The Balkan Heritage Field School / “Fresco Hunting” Research Project 2012

Since 2010 CSMO has been affiliated with The Balkan Heritage Field School (BHFS) a non-profit, non-governmental organization which is the largest archeological field school in Eastern Europe.

In 2012 the “Fresco Hunting” Research Expedition offered by BHFS assisted by CSMO (A Gabov) expanded the existing iconographic schemes of imaging the Medieval Churches in Western Bulgaria by adopting Reflectance Transformation Imaging (RTI), Multi Spectral Imaging and Orthophotograhy (Tamaki Suzuki, Japan Centre for International Cooperation in Conservation, National Research Institute for Cultural Properties, Tokyo).  The objective of this two-week module of the “Fresco Hunt” was to introduce the new and affordable techniques of Reflectance Transformation Imaging (RTI) and imaging from UV-induced visible fluorescence to near infrared in order to document rapidly decaying and damaged frescoes in Medieval Churches in Western Bulgaria. In the RTI technique a camera is focused at a surface and series of photographs are taken each with a different light position. A free software package originally developed at Hewlett-Packard Labs is then used to combine the information from the sixty or so images to produce a single three-dimensional rendering of the surface. To learn more about RTI see the movie filmed and edited for an RTI project at the Cataraqui Cemetery, Kingston:

Multi Spectral Imaging uses digital camera and various light sources and filters to record reflectance spectra of the painted surface and augment the surface information gathered by Visible Light Imaging and RTI. All these digital techniques are non-invasive and non-destructive and are regularly used by CSMO for our artifact documentation.


Sveti Nikola May 2012 / half of the students with 3 of the instructors

RTI, MSI and Orthophotograhy were used in the medieval church of “Sveti Nikola”, located in the Divina hamlet at the outskirts of Kalotina village.

The roof of the old church was torn down in 1905 leaving the structure exposed until a local resident rebuild the roof. In 1938 the rebuilt roof was additionally renovated. The roof was once again renovated in 2011-12.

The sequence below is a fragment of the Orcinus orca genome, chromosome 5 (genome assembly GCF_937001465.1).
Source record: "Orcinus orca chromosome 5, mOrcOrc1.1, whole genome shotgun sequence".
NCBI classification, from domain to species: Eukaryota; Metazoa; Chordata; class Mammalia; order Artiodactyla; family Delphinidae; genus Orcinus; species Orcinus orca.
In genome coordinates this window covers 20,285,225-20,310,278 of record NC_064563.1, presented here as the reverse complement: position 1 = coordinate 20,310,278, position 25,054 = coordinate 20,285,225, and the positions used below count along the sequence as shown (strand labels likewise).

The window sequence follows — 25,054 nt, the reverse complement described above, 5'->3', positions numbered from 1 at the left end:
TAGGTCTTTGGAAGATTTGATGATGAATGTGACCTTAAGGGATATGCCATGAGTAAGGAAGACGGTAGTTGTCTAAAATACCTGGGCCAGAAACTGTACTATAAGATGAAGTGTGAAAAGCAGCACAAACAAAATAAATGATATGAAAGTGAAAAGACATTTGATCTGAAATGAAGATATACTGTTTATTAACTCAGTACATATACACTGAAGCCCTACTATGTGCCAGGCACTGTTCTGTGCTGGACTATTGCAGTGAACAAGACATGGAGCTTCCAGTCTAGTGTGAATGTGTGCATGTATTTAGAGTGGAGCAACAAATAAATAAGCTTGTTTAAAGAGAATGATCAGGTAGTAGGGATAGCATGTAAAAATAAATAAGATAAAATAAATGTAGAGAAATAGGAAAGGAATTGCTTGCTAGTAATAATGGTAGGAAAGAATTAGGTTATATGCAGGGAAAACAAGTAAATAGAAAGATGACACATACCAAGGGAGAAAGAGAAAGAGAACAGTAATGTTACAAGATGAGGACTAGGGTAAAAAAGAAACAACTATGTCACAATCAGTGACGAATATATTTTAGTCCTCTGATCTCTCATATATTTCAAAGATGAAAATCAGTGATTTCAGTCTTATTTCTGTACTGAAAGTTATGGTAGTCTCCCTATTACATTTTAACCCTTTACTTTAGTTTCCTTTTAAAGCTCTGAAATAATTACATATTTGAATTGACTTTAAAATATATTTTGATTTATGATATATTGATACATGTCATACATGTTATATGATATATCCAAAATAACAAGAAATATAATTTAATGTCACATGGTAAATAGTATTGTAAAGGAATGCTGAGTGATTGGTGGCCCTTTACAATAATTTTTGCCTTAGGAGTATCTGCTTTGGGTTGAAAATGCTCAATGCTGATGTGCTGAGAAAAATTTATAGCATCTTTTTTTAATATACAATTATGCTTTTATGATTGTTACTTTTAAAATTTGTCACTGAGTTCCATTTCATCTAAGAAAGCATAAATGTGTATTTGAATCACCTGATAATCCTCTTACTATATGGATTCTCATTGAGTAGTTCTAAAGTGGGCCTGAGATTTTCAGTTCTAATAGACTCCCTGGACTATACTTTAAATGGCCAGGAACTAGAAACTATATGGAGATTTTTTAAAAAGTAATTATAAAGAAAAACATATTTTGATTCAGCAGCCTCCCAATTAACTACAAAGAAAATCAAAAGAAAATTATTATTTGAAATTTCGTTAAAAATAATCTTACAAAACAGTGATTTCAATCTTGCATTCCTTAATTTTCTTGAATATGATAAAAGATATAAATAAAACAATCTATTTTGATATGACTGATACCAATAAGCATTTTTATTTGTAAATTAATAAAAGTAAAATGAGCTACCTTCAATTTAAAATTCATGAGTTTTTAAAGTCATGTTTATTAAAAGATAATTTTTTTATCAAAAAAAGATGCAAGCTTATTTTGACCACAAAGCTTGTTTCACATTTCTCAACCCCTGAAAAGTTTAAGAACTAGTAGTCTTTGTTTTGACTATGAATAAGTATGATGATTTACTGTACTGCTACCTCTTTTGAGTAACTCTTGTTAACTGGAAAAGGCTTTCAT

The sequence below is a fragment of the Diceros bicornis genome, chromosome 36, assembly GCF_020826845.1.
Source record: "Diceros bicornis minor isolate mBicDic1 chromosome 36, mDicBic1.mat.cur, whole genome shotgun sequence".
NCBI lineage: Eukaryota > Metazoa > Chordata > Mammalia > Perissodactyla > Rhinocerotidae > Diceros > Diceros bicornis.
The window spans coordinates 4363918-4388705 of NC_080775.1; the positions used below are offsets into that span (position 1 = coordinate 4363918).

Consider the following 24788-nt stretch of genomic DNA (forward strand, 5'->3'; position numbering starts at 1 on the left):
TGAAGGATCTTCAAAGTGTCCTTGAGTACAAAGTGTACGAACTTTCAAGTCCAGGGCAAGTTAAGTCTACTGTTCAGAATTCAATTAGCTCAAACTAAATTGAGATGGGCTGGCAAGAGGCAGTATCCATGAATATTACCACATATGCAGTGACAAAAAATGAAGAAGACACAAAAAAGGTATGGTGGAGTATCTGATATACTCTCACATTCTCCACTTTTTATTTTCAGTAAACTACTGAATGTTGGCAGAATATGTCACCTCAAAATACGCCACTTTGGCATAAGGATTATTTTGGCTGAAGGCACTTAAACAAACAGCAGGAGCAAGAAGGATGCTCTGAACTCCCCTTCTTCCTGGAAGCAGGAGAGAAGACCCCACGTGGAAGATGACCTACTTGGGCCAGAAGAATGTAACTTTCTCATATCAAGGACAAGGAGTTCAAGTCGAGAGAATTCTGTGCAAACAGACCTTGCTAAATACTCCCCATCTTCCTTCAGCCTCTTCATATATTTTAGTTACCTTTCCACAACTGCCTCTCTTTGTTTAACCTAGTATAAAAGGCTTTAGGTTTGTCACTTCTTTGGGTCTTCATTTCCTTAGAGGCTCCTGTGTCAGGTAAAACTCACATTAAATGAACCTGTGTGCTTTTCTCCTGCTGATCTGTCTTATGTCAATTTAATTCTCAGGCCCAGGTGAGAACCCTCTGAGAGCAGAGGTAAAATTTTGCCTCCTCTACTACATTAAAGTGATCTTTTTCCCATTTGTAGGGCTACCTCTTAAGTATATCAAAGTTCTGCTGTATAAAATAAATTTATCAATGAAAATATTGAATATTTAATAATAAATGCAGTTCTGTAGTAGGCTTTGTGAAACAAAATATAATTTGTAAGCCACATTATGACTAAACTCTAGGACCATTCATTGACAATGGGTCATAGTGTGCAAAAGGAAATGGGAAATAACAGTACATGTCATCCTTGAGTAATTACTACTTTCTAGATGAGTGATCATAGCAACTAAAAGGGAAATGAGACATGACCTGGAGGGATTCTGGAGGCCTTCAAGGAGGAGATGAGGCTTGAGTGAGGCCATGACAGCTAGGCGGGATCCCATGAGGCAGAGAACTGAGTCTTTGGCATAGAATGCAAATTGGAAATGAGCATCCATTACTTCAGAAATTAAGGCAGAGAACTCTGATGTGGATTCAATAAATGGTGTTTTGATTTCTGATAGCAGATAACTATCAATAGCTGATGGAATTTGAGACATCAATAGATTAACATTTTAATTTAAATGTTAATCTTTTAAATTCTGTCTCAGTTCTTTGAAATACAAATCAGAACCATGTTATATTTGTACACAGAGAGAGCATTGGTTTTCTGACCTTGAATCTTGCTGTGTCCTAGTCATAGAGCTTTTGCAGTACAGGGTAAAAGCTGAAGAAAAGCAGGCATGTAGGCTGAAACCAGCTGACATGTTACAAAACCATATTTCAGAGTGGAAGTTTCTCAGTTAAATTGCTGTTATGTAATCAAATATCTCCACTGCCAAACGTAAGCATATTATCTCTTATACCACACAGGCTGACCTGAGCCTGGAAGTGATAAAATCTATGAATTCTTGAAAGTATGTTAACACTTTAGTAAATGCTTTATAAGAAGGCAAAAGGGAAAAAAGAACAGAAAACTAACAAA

The church is one-nave basilica with a narthex in which you enter through a door on the south wall. This wall has a small window, which lights the apse. There is significant deformation of the building: the north wall is 20 cms longer then the south and the west wall is 30 cms longer then the east. The original, long missing roof, was probably in stone semi-cylindrical style.

The murals in the narthex appear to have two layers of frescoes. In this area the most notable are the images of the donors. These portraits are series of images of two women, two men and five children. The second group of donors takes the entire width of the north wall of the narthex, depicting two men and a woman standing behind their three children. This mural is in very bad condition. The faces of the depicted are much alike. The bottom portion of the Fresco is missing. Rectangular white flags next to the heads of the donors originally had an inscription of names, these are now almost completely illegible. RTI and MSI were successful in documenting the current condition and identifying long lost information.  The main donor is the man on the proper right on the eastern wall, who is depicted gifting the model of the church in the hands of the Sveti Nichola. The image of Sveti Nichola on the east wall is almost completely destroyed.

Of the remaining images in the church the image of Jesus Christ (at the entrance to the nave) and scenes of torture of the sinners, are damaged almost beyond recognition.

KL_2012_NR_E_C2_1064_AG_FC_IR_910 KL_2012_NR_E_C2_1064_AG_UVE_FC KL_2012_NR_E_C2_1067_AG_UVF (False Colour IR; False Colour UV Reflectance and UV Fluorescence © A Gabov & BHFC 2012)

Unlike the narthex, in the nave few fragments have survived: in the apse part of religious scene (oranta); on the south wall only a single figure is preserved; next to the east are the saints warriors, and above them are a group of saints (all the way to the western wall); the west wall has lost almost all frescoes; on the north wall are saints and warriors along with “Pilate washing his hands” scene.

A. Grabar originally proposed that the frescoes in this church date from the end of XV century. This preposition can be corrected taking into account the commemorative inscription originally located above the window of the church (which is no longer at the church). In 1947 this inscription was removed by Professor Asen Vassiliev and is now stored in the Archaeological Museum in Sofia. It reads: ” Izvoleniem and … finished village, holy spirit, built and painted by…t / it / our Father / car / in this day of the great Yoa / n Alexa / ndar / …day …”. This wording makes it clear that the church was built and decorated during the reign of Ivan Alexander (1331-1371).

The church “Sveti Nikola” is another important medieval Eastern European building. Although it is not in a good state of preservation, it is one of very few XIV century churches that remain. In addition to the on going preparation of a full visual record of the frescoes and documenting the condition of the structure in an effort to publish a ‘Corpus of Medieval Frescoes from Western Bulgaria’ this church will need stabilization and the frescoes will have to be conserved.

REFERENCES: (Accessed January 2012)

Miyatev, Kr-royal crown in a village hut, IEM, t.XIV, 1943Vasiliev, Assen, Churches and monasteries in Western Bulgaria, Excavations and proichvaniya, t.IV, 1950

Vasiliev, Assen-Donor portraits izd.BAN, 1960